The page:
I was in London on the 22nd March 2017, the day that the tragic incident happened on Westminster Bridge. I was actually invited by Gerard Dugdill of the Pink Ribbon Magazine to join him at the APPGBC meeting in parliament at 1.30pm. I was travelling from Manchester as I was speaking the next day at the conference Gerard had organized about Data and Statistics for secondary breast cancer. I had told him I couldn’t attend the APPGBC due to the train times and didn’t think I could change the booking. I had also arranged to meet Julia from BCCWW on London Bridge on the 22nd…. Both didn’t happen and I am certainly glad I didn’t rearrange my train time. Poor Gerard was caught up in all the trauma and he didn’t get out of Parliament until around 7pm. I met him for a coffee when he was able to leave. It had been quite a traumatic time. So sad to hear of the people who were killed and hurt in the incident. Thoughts are with everyone affected that day.
The conference the next day was excellent and I met some great contacts whom I am now in discussion with. I am able to provide information (wish list) to them to improve what they do and help what is currently being discussed with Breast Cancer Care regarding data collection. Looks like I will be able to take the information to the Greater Manchester Breast Pathway Board.
If you aren’t aware, I attended Parliament in January 2016 (see my blog We Did Them Proud) – to highlight the issues around data and statistics after seeing the campaign with Breast Cancer Care and also knowing that this information is so very, very important to patients, the NHS, research and science. Aswell as it being important to help with research, the one big problem is around pricing with pharma and NICE and how collecting this data can help with this issue.
Dr Rachael Brock from Public Health England who is the National Head of Cancer Registration attended the March 2017 conference and has been very helpful listening and giving me further contacts. One key contact she had put me in touch with rang me and I could feel the passion for the subjects via the phone, as she very excitedly told me about what was now being done. She had seen the parliamentary questions back in 2016 (see my blog We Did Them Proud) and from this and these questions she actually wrote her PDR (Personal Development Review) around them. Even though I haven’t seen the data yet, she says all the information I’m asking for is definitely being collected and once we are able to meet she can actually show me what is being done. WOW! What fantastic news! Yet still some hosptials are not collecting the necessary data. She is part of the team of data analysts that go around to the NHS and collect the data from them then send it back to them in a more user friendly format. She will be making sure that they are providing this. I also know there are some upgrades to the system this year and early 2018 but then it should be providing full data. Also, I am told they have started collecting data from research scientist’s aswell so this should resolve the many issues we have with clinical trial data.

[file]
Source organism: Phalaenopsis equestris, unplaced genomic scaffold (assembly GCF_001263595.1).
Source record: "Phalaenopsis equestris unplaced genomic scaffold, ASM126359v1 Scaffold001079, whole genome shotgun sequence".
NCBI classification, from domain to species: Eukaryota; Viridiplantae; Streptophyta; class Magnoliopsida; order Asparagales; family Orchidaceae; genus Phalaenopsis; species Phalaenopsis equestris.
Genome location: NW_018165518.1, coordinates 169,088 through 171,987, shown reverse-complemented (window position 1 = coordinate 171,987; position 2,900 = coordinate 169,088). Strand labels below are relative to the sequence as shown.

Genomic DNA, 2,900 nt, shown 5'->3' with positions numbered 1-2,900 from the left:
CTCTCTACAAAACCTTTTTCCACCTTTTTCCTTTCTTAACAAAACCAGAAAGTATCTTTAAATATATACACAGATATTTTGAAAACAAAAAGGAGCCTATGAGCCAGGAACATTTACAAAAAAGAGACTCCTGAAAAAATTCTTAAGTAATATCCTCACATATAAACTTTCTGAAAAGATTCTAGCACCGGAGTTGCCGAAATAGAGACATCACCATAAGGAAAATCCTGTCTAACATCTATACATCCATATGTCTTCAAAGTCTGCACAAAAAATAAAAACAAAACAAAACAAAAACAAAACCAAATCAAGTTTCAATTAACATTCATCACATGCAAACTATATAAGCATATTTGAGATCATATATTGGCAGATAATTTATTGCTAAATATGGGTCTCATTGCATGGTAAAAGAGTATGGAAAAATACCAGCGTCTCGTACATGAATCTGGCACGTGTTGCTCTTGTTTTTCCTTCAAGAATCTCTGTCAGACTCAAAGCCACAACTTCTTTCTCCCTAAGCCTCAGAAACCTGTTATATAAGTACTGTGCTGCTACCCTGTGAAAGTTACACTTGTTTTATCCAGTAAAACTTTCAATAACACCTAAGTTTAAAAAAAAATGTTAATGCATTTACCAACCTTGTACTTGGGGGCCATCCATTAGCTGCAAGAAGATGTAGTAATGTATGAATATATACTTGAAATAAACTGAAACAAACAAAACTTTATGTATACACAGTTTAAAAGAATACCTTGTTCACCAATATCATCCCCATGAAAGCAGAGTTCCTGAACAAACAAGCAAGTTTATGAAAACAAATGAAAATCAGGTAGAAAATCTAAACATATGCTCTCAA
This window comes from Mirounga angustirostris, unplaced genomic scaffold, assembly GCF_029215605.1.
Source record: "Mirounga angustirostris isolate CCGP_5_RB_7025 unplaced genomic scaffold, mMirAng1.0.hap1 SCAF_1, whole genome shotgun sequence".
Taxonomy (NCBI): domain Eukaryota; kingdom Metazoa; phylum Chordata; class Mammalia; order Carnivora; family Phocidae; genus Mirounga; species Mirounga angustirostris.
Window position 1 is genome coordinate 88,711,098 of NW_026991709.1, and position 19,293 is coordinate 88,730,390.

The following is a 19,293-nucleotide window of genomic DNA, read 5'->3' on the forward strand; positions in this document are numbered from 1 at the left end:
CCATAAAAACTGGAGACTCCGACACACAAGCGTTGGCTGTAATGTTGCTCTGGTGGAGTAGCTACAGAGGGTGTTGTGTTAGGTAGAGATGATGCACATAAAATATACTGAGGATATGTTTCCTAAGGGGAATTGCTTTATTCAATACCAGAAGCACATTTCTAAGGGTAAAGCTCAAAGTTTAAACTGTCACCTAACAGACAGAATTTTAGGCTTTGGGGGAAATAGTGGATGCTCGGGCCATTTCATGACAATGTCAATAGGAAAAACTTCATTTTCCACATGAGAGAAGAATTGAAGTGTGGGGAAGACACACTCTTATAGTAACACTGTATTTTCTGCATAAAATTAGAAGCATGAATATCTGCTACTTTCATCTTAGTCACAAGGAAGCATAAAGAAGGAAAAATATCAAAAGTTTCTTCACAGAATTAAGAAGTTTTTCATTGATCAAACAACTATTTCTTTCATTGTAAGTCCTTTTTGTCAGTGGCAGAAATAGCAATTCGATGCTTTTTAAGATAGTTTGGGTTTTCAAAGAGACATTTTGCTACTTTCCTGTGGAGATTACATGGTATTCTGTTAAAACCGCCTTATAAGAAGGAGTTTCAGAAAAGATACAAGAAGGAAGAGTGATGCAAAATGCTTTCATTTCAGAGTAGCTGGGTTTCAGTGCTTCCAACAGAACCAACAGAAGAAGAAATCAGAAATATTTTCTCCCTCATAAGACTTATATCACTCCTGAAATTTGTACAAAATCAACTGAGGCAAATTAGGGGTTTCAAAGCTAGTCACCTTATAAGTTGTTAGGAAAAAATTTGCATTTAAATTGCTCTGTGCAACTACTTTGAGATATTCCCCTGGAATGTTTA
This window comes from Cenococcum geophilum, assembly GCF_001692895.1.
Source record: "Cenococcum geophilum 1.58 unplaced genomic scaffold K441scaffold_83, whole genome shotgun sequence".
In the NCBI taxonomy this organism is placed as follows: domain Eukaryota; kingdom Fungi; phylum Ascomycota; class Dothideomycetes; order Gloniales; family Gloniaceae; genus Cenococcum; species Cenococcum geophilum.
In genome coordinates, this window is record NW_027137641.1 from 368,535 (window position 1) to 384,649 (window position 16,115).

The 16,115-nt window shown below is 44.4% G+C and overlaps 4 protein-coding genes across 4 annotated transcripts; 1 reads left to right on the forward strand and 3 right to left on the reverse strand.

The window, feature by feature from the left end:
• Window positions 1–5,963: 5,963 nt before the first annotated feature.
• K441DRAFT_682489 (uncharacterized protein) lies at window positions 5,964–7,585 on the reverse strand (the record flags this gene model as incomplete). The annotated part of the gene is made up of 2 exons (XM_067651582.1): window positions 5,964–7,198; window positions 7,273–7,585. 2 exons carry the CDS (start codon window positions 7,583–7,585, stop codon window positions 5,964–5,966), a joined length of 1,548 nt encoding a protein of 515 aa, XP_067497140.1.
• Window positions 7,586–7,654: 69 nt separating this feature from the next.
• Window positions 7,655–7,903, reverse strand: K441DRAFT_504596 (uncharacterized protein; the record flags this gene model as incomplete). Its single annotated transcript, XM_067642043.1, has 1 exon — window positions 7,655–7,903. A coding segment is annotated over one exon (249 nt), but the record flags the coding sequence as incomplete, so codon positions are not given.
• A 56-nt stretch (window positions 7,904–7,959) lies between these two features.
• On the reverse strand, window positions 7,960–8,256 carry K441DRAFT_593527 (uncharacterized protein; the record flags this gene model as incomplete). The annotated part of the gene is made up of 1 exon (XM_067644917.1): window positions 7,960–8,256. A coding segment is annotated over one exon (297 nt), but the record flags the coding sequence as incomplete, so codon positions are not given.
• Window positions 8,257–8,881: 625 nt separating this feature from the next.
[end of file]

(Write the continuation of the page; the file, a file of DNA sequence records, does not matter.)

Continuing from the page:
Gerard decided to hold the conference due to our discussions back in 2016. My enthusiasm and continued push for this information and the huge problem was made clear at the Data and Statistics conference. The following two slides highlight what has just been reported in the press about the CDF – Cancer Drugs Fund. The first one showing how many drugs had been REJECTED by NICE.
The next slide was shocking but of course I knew that this wasn’t happening that NO DATA was collected via the CDF
This report came out the other day “Criticisms of the CDF (Cancer Drugs Fund) – No Data Collected”
It beggars belief that we have new drugs (worth £ Billions that have cost billions to develop in clinical trials) available via a system where they don’t actually know how effective these drugs have been with patients. So how do they challenge pharma to say that new drugs, like say Kadcyla, is being much more effective? How do we have leverage and data to help reduce the cost?
They basically have the NHS by the balls.
Lets hope that this is about to change.